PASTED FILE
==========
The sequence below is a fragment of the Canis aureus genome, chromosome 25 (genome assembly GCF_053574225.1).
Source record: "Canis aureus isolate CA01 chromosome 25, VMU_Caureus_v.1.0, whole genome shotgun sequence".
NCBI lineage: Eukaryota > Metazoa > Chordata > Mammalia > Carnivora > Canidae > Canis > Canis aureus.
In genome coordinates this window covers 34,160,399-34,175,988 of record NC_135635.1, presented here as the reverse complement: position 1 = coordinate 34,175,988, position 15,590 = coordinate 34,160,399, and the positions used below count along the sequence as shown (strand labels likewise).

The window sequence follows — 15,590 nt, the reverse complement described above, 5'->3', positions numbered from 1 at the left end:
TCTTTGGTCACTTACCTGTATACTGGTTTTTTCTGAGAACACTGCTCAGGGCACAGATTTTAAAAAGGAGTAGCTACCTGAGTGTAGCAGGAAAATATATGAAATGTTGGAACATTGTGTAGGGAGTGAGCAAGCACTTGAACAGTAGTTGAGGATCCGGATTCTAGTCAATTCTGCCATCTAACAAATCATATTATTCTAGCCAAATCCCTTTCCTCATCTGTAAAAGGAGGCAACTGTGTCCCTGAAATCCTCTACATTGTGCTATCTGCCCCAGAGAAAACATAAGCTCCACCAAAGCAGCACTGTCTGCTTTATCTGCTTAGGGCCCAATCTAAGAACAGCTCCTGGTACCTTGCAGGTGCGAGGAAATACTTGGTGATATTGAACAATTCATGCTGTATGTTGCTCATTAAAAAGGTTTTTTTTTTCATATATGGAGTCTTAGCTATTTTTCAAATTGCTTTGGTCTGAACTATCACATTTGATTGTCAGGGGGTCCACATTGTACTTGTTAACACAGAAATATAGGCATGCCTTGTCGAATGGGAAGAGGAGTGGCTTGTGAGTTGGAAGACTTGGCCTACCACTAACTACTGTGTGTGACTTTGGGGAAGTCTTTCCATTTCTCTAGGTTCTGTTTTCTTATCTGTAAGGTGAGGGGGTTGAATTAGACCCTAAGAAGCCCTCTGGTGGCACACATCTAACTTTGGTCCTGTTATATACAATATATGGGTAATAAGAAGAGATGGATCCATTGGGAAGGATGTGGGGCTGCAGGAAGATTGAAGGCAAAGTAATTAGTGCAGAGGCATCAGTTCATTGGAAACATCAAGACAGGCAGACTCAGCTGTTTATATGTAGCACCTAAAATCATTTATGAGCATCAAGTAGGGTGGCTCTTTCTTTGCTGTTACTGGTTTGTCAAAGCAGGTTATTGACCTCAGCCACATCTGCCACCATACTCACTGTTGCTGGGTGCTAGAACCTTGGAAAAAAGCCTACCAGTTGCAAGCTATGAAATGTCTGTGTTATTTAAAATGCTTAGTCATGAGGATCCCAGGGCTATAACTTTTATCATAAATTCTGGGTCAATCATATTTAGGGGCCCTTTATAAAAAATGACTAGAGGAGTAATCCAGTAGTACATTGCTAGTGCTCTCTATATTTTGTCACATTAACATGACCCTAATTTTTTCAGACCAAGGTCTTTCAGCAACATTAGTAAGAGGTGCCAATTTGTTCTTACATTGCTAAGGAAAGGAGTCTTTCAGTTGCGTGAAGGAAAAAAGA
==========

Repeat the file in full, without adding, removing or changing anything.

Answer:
The sequence below is a fragment of the Canis aureus genome, chromosome 25 (genome assembly GCF_053574225.1).
Source record: "Canis aureus isolate CA01 chromosome 25, VMU_Caureus_v.1.0, whole genome shotgun sequence".
NCBI lineage: Eukaryota > Metazoa > Chordata > Mammalia > Carnivora > Canidae > Canis > Canis aureus.
In genome coordinates this window covers 34,160,399-34,175,988 of record NC_135635.1, presented here as the reverse complement: position 1 = coordinate 34,175,988, position 15,590 = coordinate 34,160,399, and the positions used below count along the sequence as shown (strand labels likewise).

The window sequence follows — 15,590 nt, the reverse complement described above, 5'->3', positions numbered from 1 at the left end:
TCTTTGGTCACTTACCTGTATACTGGTTTTTTCTGAGAACACTGCTCAGGGCACAGATTTTAAAAAGGAGTAGCTACCTGAGTGTAGCAGGAAAATATATGAAATGTTGGAACATTGTGTAGGGAGTGAGCAAGCACTTGAACAGTAGTTGAGGATCCGGATTCTAGTCAATTCTGCCATCTAACAAATCATATTATTCTAGCCAAATCCCTTTCCTCATCTGTAAAAGGAGGCAACTGTGTCCCTGAAATCCTCTACATTGTGCTATCTGCCCCAGAGAAAACATAAGCTCCACCAAAGCAGCACTGTCTGCTTTATCTGCTTAGGGCCCAATCTAAGAACAGCTCCTGGTACCTTGCAGGTGCGAGGAAATACTTGGTGATATTGAACAATTCATGCTGTATGTTGCTCATTAAAAAGGTTTTTTTTTTCATATATGGAGTCTTAGCTATTTTTCAAATTGCTTTGGTCTGAACTATCACATTTGATTGTCAGGGGGTCCACATTGTACTTGTTAACACAGAAATATAGGCATGCCTTGTCGAATGGGAAGAGGAGTGGCTTGTGAGTTGGAAGACTTGGCCTACCACTAACTACTGTGTGTGACTTTGGGGAAGTCTTTCCATTTCTCTAGGTTCTGTTTTCTTATCTGTAAGGTGAGGGGGTTGAATTAGACCCTAAGAAGCCCTCTGGTGGCACACATCTAACTTTGGTCCTGTTATATACAATATATGGGTAATAAGAAGAGATGGATCCATTGGGAAGGATGTGGGGCTGCAGGAAGATTGAAGGCAAAGTAATTAGTGCAGAGGCATCAGTTCATTGGAAACATCAAGACAGGCAGACTCAGCTGTTTATATGTAGCACCTAAAATCATTTATGAGCATCAAGTAGGGTGGCTCTTTCTTTGCTGTTACTGGTTTGTCAAAGCAGGTTATTGACCTCAGCCACATCTGCCACCATACTCACTGTTGCTGGGTGCTAGAACCTTGGAAAAAAGCCTACCAGTTGCAAGCTATGAAATGTCTGTGTTATTTAAAATGCTTAGTCATGAGGATCCCAGGGCTATAACTTTTATCATAAATTCTGGGTCAATCATATTTAGGGGCCCTTTATAAAAAATGACTAGAGGAGTAATCCAGTAGTACATTGCTAGTGCTCTCTATATTTTGTCACATTAACATGACCCTAATTTTTTCAGACCAAGGTCTTTCAGCAACATTAGTAAGAGGTGCCAATTTGTTCTTACATTGCTAAGGAAAGGAGTCTTTCAGTTGCGTGAAGGAAAAAAGA